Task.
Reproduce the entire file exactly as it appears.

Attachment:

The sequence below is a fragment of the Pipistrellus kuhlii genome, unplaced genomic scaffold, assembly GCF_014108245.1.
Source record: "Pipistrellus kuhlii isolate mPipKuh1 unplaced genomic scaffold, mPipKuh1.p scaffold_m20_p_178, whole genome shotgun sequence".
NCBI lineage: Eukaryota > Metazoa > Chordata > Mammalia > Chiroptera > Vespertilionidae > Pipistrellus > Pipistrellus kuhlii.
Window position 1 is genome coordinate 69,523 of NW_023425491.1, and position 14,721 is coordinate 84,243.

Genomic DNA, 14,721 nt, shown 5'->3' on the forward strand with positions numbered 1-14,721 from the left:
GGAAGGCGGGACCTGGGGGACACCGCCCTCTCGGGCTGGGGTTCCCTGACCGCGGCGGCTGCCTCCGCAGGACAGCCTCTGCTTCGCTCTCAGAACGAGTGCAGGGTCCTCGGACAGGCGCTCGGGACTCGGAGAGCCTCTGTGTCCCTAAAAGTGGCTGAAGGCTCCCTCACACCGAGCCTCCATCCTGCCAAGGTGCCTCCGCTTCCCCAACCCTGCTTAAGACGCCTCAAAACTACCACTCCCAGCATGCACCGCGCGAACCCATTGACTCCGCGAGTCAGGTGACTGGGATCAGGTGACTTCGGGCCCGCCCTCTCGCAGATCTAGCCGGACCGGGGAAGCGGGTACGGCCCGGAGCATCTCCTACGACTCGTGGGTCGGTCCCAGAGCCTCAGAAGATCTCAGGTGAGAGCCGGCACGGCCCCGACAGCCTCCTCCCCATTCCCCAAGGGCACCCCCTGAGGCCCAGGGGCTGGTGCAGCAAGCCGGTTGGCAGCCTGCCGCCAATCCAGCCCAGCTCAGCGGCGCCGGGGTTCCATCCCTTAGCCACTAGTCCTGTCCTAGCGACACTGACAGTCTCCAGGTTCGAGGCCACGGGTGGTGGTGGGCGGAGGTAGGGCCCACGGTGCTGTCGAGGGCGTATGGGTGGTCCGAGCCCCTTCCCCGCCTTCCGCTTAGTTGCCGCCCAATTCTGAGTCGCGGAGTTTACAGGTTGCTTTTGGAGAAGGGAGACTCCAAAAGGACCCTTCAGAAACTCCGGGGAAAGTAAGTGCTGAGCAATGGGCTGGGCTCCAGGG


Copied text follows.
The sequence below is a fragment of the Pipistrellus kuhlii genome, unplaced genomic scaffold, assembly GCF_014108245.1.
Source record: "Pipistrellus kuhlii isolate mPipKuh1 unplaced genomic scaffold, mPipKuh1.p scaffold_m20_p_178, whole genome shotgun sequence".
NCBI lineage: Eukaryota > Metazoa > Chordata > Mammalia > Chiroptera > Vespertilionidae > Pipistrellus > Pipistrellus kuhlii.
Window position 1 is genome coordinate 69,523 of NW_023425491.1, and position 14,721 is coordinate 84,243.

Genomic DNA, 14,721 nt, shown 5'->3' on the forward strand with positions numbered 1-14,721 from the left:
GGAAGGCGGGACCTGGGGGACACCGCCCTCTCGGGCTGGGGTTCCCTGACCGCGGCGGCTGCCTCCGCAGGACAGCCTCTGCTTCGCTCTCAGAACGAGTGCAGGGTCCTCGGACAGGCGCTCGGGACTCGGAGAGCCTCTGTGTCCCTAAAAGTGGCTGAAGGCTCCCTCACACCGAGCCTCCATCCTGCCAAGGTGCCTCCGCTTCCCCAACCCTGCTTAAGACGCCTCAAAACTACCACTCCCAGCATGCACCGCGCGAACCCATTGACTCCGCGAGTCAGGTGACTGGGATCAGGTGACTTCGGGCCCGCCCTCTCGCAGATCTAGCCGGACCGGGGAAGCGGGTACGGCCCGGAGCATCTCCTACGACTCGTGGGTCGGTCCCAGAGCCTCAGAAGATCTCAGGTGAGAGCCGGCACGGCCCCGACAGCCTCCTCCCCATTCCCCAAGGGCACCCCCTGAGGCCCAGGGGCTGGTGCAGCAAGCCGGTTGGCAGCCTGCCGCCAATCCAGCCCAGCTCAGCGGCGCCGGGGTTCCATCCCTTAGCCACTAGTCCTGTCCTAGCGACACTGACAGTCTCCAGGTTCGAGGCCACGGGTGGTGGTGGGCGGAGGTAGGGCCCACGGTGCTGTCGAGGGCGTATGGGTGGTCCGAGCCCCTTCCCCGCCTTCCGCTTAGTTGCCGCCCAATTCTGAGTCGCGGAGTTTACAGGTTGCTTTTGGAGAAGGGAGACTCCAAAAGGACCCTTCAGAAACTCCGGGGAAAGTAAGTGCTGAGCAATGGGCTGGGCTCCAGGG